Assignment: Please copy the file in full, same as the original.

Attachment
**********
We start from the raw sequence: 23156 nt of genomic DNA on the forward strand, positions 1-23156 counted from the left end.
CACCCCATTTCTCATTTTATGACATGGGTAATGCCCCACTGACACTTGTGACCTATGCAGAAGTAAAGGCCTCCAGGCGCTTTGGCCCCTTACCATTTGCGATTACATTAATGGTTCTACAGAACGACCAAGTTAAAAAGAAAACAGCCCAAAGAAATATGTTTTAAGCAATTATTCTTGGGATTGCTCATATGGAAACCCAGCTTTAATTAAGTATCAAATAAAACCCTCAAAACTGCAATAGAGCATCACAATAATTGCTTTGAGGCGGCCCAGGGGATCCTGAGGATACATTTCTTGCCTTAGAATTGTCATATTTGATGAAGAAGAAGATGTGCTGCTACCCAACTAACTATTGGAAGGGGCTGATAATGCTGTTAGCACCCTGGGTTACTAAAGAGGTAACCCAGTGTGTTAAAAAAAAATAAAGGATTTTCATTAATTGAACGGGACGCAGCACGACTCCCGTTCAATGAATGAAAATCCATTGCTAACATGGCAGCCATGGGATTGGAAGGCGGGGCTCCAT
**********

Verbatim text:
We start from the raw sequence: 23156 nt of genomic DNA on the forward strand, positions 1-23156 counted from the left end.
CACCCCATTTCTCATTTTATGACATGGGTAATGCCCCACTGACACTTGTGACCTATGCAGAAGTAAAGGCCTCCAGGCGCTTTGGCCCCTTACCATTTGCGATTACATTAATGGTTCTACAGAACGACCAAGTTAAAAAGAAAACAGCCCAAAGAAATATGTTTTAAGCAATTATTCTTGGGATTGCTCATATGGAAACCCAGCTTTAATTAAGTATCAAATAAAACCCTCAAAACTGCAATAGAGCATCACAATAATTGCTTTGAGGCGGCCCAGGGGATCCTGAGGATACATTTCTTGCCTTAGAATTGTCATATTTGATGAAGAAGAAGATGTGCTGCTACCCAACTAACTATTGGAAGGGGCTGATAATGCTGTTAGCACCCTGGGTTACTAAAGAGGTAACCCAGTGTGTTAAAAAAAAATAAAGGATTTTCATTAATTGAACGGGACGCAGCACGACTCCCGTTCAATGAATGAAAATCCATTGCTAACATGGCAGCCATGGGATTGGAAGGCGGGGCTCCAT